To conclude, Luxemburg made positive contributions to economic methodology and theory. Her analysis of accumulation can prove useful in countries like India where non-capitalist production systems are very prevalent. In addition, it can enrich the analysis of economic relations between the developed and developing countries.

REFERENCES

(1951), The Accumulation of Capital, trans. Agnes Schwarzschild, intro. Joan Robinson, London: Routledge & Kegan Paul.

(1972), The Accumulation of Capital – An Anti-Critique, ed. and intro. Kenneth Tarbuck, trans. Rudolf Wichmann, New York: Monthly Review Press.

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Posted in Economic Crisis, Economic Growth, Economic Thought, Economics, History of Economic Thought, Informal Sector, Macroeconomics, Real economy, Unorganised Sector | 3 Comments »

On the (US) Financial Crisis of 2008-200?

Posted by Alex M Thomas on 7th October 2008

I initially thought of writing a post which explains the possible causes of the present financial crisis in the United States. But, to my dismay, I found that it has been/are being discussed by the BBC, IMF, New Left Review, EPW and Wikipedia. (The list is not exhaustive.) However, I was delighted about the fact that I did not have blog about the details; I can directly plunge into my reflections regarding the crisis. Therefore, the present post is concerned with a few issues that have risen in my mind owing to the crisis.

1) Should financial institutions be completely unregulated? In other words, does a ‘free market’ set up result in a favourable outcome, where the resources are allocated efficiently? By ‘free market’, I mainly refer to a situation where market forces like “demand” and “supply” are not tinkered by any external body.

2) Is it financially prudent for financial institutions to invest much more than their savings? Investment and savings need to be understood as financial capital. Money was advanced on the premise that the future conditions will be favourable; there was no actual collateral. This is what happened in the sub-prime lending market. To add to that, the drive to make faster and higher profits induced the banks to lend that money to (unregulated) financial intermediaries. Money (funds) was not advanced for production purposes (industrial capital). Financial capital is a way to make huge profits in comparison with industrial capital, which produce commodities by means of commodities. With the progress of Capitalism as a mode of production, the wealth of the nation (understood as GDP by orthodox economists) has changed from industry to financial services – derivatives especially. In textbooks, progress is shown by a movement from agriculture to manufacturing and finally to services. In my opinion, it is the institutionalization of financial capital which is the source of present crisis.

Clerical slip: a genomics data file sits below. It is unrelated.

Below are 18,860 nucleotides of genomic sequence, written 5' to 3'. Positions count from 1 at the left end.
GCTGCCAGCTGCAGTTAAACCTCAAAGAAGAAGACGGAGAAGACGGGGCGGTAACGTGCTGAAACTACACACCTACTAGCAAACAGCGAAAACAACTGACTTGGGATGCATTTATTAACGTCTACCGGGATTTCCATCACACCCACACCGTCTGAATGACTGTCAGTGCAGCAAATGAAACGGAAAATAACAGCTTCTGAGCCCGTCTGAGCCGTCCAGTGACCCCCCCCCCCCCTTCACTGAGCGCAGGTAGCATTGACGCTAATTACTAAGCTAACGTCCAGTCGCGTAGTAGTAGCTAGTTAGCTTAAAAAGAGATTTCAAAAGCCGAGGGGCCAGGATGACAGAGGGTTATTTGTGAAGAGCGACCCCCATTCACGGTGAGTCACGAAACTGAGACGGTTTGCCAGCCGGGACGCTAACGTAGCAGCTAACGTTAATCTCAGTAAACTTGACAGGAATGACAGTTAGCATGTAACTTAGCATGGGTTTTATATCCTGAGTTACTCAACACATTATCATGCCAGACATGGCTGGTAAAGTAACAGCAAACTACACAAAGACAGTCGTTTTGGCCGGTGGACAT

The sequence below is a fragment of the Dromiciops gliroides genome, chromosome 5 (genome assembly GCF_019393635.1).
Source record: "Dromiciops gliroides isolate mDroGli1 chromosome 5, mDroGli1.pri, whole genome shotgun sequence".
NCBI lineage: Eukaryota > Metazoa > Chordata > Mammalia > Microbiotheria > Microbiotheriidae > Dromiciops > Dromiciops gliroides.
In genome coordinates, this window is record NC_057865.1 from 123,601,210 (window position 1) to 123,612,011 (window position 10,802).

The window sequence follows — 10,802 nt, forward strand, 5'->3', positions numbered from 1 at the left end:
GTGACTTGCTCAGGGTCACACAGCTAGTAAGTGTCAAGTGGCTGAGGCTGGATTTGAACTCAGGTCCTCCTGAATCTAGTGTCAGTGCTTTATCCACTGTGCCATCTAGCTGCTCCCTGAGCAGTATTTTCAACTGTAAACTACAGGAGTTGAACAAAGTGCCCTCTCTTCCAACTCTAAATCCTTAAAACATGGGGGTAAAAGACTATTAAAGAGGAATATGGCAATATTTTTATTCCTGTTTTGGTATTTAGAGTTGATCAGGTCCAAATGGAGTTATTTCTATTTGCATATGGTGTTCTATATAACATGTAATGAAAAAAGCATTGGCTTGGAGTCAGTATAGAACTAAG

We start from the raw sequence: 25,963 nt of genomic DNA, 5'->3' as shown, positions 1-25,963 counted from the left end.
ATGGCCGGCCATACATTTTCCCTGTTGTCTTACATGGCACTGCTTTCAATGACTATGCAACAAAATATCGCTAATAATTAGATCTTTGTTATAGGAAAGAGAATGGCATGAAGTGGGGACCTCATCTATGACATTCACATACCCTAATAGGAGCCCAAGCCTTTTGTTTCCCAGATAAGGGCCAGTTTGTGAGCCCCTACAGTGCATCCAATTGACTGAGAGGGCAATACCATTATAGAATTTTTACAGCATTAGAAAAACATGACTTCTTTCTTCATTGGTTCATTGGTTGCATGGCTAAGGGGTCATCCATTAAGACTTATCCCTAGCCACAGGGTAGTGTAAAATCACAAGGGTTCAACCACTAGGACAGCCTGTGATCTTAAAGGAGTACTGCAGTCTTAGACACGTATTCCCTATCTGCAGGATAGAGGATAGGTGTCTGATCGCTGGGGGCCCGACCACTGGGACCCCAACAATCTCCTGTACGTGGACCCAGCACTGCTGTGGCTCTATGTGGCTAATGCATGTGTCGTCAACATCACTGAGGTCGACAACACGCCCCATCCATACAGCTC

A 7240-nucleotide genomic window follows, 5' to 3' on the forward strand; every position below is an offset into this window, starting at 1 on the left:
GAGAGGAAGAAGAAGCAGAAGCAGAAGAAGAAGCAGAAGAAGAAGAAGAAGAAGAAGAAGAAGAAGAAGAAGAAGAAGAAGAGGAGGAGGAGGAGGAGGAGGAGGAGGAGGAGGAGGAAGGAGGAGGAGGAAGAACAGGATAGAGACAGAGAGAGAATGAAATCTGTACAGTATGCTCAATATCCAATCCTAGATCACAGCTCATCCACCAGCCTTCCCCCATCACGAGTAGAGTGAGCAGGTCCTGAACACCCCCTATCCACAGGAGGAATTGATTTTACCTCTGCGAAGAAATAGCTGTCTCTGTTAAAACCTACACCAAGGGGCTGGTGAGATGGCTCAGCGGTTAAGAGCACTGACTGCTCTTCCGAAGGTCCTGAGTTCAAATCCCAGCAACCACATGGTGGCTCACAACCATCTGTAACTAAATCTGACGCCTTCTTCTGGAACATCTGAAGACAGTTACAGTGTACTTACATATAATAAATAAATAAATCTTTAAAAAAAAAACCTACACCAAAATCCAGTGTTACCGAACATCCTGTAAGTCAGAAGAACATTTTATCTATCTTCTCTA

3) The system thrived of the belief that the ‘alarms’ created by the quantitative analysts (Quants) would sound. [For more on Quants, read this.] They rely on mathematical models to estimate risks. Remember Black-Scholes, Markowitz and Robert Merton, Nobel Prize winners in Economics! One of the things that we learn from reading Keynes’s General Theory is that expectations cannot be quantified. To build elegant models, expectations can be quantified to some extent with the aid of probability. But, it shouldn’t be used in policy making lest the expectations of the individuals change drastically. But, New Keynesian Macroeconomics has to its (de)merit ‘Rational Expectations’; I wonder about the extent of the interpretations of Keynes’s works.

Another interpretation to the crisis would be that, the market does identify ‘problem makers’ within it. Think of the various asset bubble bursts that have taken place. But, with the complex and tight interdependencies of various economies in the world, a financial crisis can have repercussions on other countries as well, mainly through international trade. Thus, it is important that every country devotes resources for (trying to) understanding these interdependencies for solving the problems of today.

Update

Read this essay at Risk Latte. I am happy to find such views on a financial company website.

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Posted in Economic Crisis, Economics, Globalization, Government | 5 Comments »